Marquette, MI 906-226-6241          Excelsior, MN 952-686-3055

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FREQUENTLY ASKED QUESTIONS

Q:    What does it cost to get a survey done?

A:    The answer, or course, is "it depends".  The biggest factor is how your property is legally described.  The way a parcel of land is described tells a surveyor what is going to be involved in calculating and establishing the boundaries of that parcel.  Parcels can be described by Lot and Block (platted property), or by metes and bounds.  Other factors that affect the cost could include whether a drawing is needed, and the level of detail required, the geographical location of the parcel, the overall size of the parcel, or the terrain within the project area.  The best thing to do is to call us to discuss your project.  We will provide you with a fixed fee quote and a well-defined scope of work.



Q:    My realtor showed me a pipe next to my neighbor's fence - is that my corner?

A:    We get a lot of questions about how to tell which corner markers are correct and which are not.  Sometimes an iron pipe or pin is the corner of the parcel.  Other times it was placed to tie up a boat or to play horseshoes.  The correct position of a particular corner monument can only be determined by an analysis of how that position relates to the position of other corner monuments nearby.  Surveyors will sometimes also take into account the type of monument and the approximate age when evaluating the validity of a monument.


Q:    I was recently asked if my property was platted or unplatted - what does that mean and why does it change the cost of a survey?

A:    Platted property is described by a Lot and Block, which refers to a recorded subdivision, or plat.  The plat is both a map and the legal document that created several lots out of a larger piece of property.  Prepared by a surveyor, the plat is what guides us in retracing the boundaries of platted property.  Because iron monuments were placed at the corners of the lots when the plat was filed, this type of legal description is typically easier to retrace than a metes and bounds description.  The monuments controlling the boundary calculations for a platted lot are typically concentrated near the lot being surveyed.  The age of the plat will often affect the cost, as sometimes the original monuments have been lost or moved over time.  In some very old plats the corners were never set, or were marked with wood stakes that have long since rotted away.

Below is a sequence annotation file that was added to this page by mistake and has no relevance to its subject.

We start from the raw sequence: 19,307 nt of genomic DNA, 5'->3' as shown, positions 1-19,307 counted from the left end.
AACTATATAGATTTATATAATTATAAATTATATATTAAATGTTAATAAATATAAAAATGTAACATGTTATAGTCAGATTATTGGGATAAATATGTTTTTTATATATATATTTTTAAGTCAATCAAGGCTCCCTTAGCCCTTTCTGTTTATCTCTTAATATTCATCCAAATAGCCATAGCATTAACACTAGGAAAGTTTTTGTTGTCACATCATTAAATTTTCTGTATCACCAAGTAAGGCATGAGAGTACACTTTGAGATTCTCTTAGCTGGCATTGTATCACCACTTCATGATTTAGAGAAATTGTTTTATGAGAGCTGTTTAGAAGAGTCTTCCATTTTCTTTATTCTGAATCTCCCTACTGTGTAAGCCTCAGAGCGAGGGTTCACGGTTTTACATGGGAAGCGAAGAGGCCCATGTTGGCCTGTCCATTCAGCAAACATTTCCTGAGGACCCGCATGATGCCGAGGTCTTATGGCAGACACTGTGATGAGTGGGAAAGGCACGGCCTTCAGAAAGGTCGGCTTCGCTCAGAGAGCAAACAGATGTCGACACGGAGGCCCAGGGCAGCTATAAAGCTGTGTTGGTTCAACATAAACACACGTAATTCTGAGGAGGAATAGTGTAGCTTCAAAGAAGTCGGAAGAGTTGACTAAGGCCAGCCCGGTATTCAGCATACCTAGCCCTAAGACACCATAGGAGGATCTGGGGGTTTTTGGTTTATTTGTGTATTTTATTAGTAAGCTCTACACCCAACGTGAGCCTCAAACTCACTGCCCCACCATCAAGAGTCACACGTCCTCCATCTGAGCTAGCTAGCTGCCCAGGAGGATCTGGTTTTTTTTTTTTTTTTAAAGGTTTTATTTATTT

Unplatted property is described by metes and bounds and is typically related to the Public Land Survey System (the corners of 1-mile squares set by government surveyors).  Metes and bounds descriptions can be quite lengthy and more difficult to interpret than descriptions of platted lots.  Sometimes the corners of a parcel that was described by metes and bounds have never been set.  Controlling monumentation for a metes and bounds description can sometimes be up to a mile away from the parcel being surveyed.  Depending on the terrain, this can get quite time consuming.



Q:    How can I get a copy of my legal description?

A:    The legal description of a parcel will appear on the deed, or as part of a title insurance policy or abstract.  Property tax statements usually include the legal description of the parcel, although it is sometimes abbreviated (or incorrect).  A copy of your deed should be on file with the county that your property is in.  If you are unable to locate your legal description, we can help find it for you.
 


Q:    I did not hire a surveyor, but you were in my yard digging holes, why?

A:    Surveyors by necessity need to venture onto several properties in order to evaluate the relative positions of corner markers.  Many years ago the legislature recognized this need and granted surveyors the "right of entry". 
     In Minnesota, the applicable statute is 117.041 Subd. 1, which states: "For the purpose of making surveys and examinations relative to any proceedings under this chapter, it shall be lawful to enter upon any land, doing no unnecessary damage."
    In Michigan, the applicable statute is Act 115, Public Acts of 1976, which states "(1) A surveyor may enter upon public or private lands or waters in this state except buildings, for the purpose of making a survey. (2) A vehicle used for or during entry pursuant to this section shall be identified on the exterior by a proper and ethical sign listing name, address, and telephone number of the surveyor or firm."

As a matter or courtesy, we make an attempt to let landowners know what we are doing.  Also, monuments that we dig up are carefully covered when we are finished.